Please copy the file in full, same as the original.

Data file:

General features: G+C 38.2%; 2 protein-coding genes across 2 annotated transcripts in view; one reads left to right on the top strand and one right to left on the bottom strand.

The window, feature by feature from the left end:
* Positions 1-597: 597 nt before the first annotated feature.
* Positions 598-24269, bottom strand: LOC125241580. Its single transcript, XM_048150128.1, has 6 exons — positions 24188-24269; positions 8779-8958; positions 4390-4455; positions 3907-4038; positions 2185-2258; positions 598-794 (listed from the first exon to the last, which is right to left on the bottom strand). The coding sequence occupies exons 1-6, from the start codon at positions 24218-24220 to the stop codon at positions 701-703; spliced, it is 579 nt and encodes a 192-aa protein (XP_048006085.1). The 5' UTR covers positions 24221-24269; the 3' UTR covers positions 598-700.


General features: G+C 38.2%; 2 protein-coding genes across 2 annotated transcripts in view; one reads left to right on the top strand and one right to left on the bottom strand.

The window, feature by feature from the left end:
* Positions 1-597: 597 nt before the first annotated feature.
* Positions 598-24269, bottom strand: LOC125241580. Its single transcript, XM_048150128.1, has 6 exons — positions 24188-24269; positions 8779-8958; positions 4390-4455; positions 3907-4038; positions 2185-2258; positions 598-794 (listed from the first exon to the last, which is right to left on the bottom strand). The coding sequence occupies exons 1-6, from the start codon at positions 24218-24220 to the stop codon at positions 701-703; spliced, it is 579 nt and encodes a 192-aa protein (XP_048006085.1). The 5' UTR covers positions 24221-24269; the 3' UTR covers positions 598-700.